It is essential to remember that in our suffering, God controls the intensity and duration, and also makes a way of escape for us  because He has promised that He will not allow us to go through more than we can bear (see 1 Corinthians 10:13). God does not rejoice in our pain, but rejoices when we bear godly fruit of righteousness and peace. The Scripture says, “No discipline seems pleasant at the time, but painful. Later on, however, it produces a harvest of righteousness and peace for those who have been trained by it” (Hebrews 12:11 NIV84).


As Christians we are called to walk as Jesus walked. That means we turn our backs on sin, give up our former ways of living, and focus on God’s ways. The Bible says that our lives are hid with Christ (see Colossians 3:3) just as we might hide treasures from thieves. It is obvious that, if our lives are hid with Christ, we’ll treasure His ways more than worldly ways.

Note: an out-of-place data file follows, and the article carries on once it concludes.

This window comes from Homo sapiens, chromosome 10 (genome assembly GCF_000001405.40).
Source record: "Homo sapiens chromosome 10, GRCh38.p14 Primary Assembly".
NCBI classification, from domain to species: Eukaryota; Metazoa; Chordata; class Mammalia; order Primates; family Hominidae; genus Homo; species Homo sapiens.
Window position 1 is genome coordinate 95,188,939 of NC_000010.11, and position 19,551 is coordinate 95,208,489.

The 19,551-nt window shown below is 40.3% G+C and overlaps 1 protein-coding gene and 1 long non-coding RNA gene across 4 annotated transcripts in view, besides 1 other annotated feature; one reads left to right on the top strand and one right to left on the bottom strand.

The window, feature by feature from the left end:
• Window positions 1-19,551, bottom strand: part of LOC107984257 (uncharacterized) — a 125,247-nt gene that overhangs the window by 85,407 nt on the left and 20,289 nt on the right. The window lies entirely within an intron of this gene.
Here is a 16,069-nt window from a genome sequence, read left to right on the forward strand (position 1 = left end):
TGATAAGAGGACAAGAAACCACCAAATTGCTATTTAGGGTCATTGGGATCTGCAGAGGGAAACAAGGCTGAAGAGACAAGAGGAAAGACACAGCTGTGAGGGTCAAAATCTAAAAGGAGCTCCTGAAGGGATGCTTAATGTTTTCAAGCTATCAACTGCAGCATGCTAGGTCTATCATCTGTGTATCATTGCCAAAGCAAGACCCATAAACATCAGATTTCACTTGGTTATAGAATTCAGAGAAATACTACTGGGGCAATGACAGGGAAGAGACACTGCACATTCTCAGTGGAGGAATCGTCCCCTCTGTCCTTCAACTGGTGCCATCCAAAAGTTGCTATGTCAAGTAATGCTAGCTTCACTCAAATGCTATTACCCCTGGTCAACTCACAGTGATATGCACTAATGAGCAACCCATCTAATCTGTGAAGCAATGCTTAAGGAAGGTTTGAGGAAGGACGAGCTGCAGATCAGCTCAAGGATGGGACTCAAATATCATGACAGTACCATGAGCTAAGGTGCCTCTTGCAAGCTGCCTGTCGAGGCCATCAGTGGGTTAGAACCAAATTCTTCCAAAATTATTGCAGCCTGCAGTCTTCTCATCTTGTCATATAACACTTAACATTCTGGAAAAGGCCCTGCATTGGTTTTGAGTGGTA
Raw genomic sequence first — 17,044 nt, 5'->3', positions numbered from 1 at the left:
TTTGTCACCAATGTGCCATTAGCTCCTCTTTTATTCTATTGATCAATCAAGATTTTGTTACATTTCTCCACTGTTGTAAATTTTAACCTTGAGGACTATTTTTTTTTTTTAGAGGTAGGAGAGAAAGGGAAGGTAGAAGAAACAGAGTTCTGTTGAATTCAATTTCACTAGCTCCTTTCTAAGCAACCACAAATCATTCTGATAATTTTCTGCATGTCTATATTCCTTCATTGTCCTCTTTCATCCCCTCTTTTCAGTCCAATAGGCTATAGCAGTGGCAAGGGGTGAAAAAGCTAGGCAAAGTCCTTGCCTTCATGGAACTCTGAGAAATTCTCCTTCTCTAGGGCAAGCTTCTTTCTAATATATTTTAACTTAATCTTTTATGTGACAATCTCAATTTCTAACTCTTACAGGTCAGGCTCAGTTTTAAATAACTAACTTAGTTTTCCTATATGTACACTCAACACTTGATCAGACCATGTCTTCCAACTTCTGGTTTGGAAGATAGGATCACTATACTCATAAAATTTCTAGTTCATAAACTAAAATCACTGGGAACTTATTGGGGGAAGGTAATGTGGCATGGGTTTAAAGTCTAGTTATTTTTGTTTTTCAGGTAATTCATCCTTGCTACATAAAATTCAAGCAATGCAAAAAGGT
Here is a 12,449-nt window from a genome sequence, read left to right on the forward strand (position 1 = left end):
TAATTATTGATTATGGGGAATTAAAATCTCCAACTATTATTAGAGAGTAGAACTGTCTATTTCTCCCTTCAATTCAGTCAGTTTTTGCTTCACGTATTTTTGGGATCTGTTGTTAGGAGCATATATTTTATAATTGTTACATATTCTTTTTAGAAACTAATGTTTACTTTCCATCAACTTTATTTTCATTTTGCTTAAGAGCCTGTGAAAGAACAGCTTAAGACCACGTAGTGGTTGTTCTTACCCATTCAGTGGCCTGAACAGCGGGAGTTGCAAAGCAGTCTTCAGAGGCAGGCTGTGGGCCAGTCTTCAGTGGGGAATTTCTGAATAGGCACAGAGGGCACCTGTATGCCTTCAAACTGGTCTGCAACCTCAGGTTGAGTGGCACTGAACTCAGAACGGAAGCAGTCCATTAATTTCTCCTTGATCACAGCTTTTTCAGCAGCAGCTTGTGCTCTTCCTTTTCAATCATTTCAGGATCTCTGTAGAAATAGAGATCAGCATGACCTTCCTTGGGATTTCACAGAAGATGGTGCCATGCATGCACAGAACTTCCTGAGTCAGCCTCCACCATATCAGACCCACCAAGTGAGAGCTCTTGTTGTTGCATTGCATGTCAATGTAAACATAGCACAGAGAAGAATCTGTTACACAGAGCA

The other promise we love to claim is, “Ask and you will receive, and your joy will be complete” (John 16:24 NIV). What does this promise mean? Does it mean we can ask for anything? I don’t think so. When Jesus was praying in the Garden of Gethsemane, He prayed, “My Father, if it is possible, may this cup be taken from me.” Then He concluded by saying, “Yet not as I will, but as you will” (Matthew 26:39 NIV). This prayer is an indication that we need to take God’s will into account. If what we request is against God’s will, we can forget it. So we need to find God’s will about issues before asking, because He will not grant anything contrary to His will.